Tulane University School of Public Health, USA
Dr. Julie Hernandez received her PhD from the University of Paris X Nanterre in 2010. She currently is a Research Assistant Professor with the Tulane School of Public Health in New Orleans, LA. Dr. Hernandez is a Geographic Information System / Digital Data Collection specialist with 10+ years of experience in developing user – friendly, participant mapping and surveys initiatives and early warning systems in resource – constrained environments. She serves as Co-Investigator on several DFID, Gates Foundation and Packard Foundation funded projects in DR Congo to improve access to Family Planning services.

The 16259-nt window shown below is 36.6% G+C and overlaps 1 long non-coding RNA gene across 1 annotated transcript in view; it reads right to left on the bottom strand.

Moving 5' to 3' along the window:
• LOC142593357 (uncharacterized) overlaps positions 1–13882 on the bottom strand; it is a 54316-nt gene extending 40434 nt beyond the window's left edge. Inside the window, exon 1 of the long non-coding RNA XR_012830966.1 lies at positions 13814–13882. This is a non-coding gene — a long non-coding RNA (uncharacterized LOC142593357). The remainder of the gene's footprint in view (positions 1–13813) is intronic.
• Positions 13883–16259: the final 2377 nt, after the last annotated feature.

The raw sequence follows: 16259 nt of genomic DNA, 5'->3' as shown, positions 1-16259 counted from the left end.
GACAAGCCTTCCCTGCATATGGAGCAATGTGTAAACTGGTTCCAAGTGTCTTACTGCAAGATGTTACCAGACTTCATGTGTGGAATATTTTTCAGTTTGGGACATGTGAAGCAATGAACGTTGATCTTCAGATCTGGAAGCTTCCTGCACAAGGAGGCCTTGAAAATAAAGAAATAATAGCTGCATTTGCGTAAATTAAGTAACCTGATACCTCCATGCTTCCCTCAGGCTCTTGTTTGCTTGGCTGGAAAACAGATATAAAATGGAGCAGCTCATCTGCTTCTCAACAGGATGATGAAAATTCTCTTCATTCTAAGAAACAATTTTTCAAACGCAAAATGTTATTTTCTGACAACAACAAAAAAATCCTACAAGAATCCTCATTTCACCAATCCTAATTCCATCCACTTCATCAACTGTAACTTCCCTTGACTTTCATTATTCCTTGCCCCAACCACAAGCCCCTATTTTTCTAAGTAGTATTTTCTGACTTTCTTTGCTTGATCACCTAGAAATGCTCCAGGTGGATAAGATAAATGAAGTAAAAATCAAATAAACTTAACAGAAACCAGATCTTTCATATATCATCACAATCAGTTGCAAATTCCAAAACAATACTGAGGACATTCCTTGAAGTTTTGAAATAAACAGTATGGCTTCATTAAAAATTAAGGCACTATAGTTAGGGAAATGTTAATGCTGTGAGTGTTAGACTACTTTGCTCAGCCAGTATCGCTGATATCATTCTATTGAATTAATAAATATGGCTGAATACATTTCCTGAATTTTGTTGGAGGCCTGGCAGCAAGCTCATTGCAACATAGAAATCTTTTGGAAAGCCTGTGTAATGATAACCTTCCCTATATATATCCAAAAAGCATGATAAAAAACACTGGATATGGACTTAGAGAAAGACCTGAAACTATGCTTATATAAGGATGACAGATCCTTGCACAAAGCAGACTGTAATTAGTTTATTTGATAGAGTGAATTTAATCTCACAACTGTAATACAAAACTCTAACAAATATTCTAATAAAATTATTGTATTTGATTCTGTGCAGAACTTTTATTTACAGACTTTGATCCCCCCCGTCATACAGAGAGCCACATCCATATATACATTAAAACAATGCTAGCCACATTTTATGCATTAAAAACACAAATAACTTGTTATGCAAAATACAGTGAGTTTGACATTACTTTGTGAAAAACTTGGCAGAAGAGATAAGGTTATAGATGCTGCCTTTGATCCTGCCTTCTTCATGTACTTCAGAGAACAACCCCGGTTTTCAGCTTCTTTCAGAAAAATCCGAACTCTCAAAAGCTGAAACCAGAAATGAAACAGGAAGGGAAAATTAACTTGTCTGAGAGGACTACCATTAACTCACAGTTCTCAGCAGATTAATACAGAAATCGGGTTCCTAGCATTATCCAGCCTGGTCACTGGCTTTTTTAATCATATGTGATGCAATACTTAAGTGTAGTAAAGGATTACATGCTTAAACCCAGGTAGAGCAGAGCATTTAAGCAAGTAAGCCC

In Kinshasa, D.R. Congo, unmet need for modern contraception is extremely high (31.3% in 2013), while access to primary healthcare facilities remains difficult. Community – based contraceptives distribution is a possible solution to increase FP use. However, evaluations conducted with Community – Based Distributors (CBD) revealed that they were stocked out of contraceptives about 70% of the time. Quarterly resupply circuits were insufficient to meet the demand. In addition, routine healthcare services reporting in Kinshasa is mired with completeness, accuracy and timeliness issues. In order to strengthen contraceptive logistics, Tulane developed a text – message based reporting system to track contraceptive distribution at the community level. This system (“sms4bPF”) is linked to a web base capable treating routine data and alerting suppliers of imminent stock outs. We evaluated the technical and systemic feasibility of this platform based on feedback from 150 DBC users and quality analysis of the pilot database. While this text-message based reporting system shows promising results in terms of strengthening ADBCs involvement in community-based activities and FP service reporting, the pilot phase revealed in particular that, while some of the issues encountered with this reporting system stem from its technical design, most barriers to its effectiveness are rooted in the same communication and logistics issues plaguing the contraceptive supply chain in Kinshasa. With electronic data collection and mHealth increasing popularity for strengthening global health systems, this presentation will endeavor to look beyond the “techno fix” approach and highlight systemic hurdles to scaling up and sustaining these initiatives in challenging programmatic environments.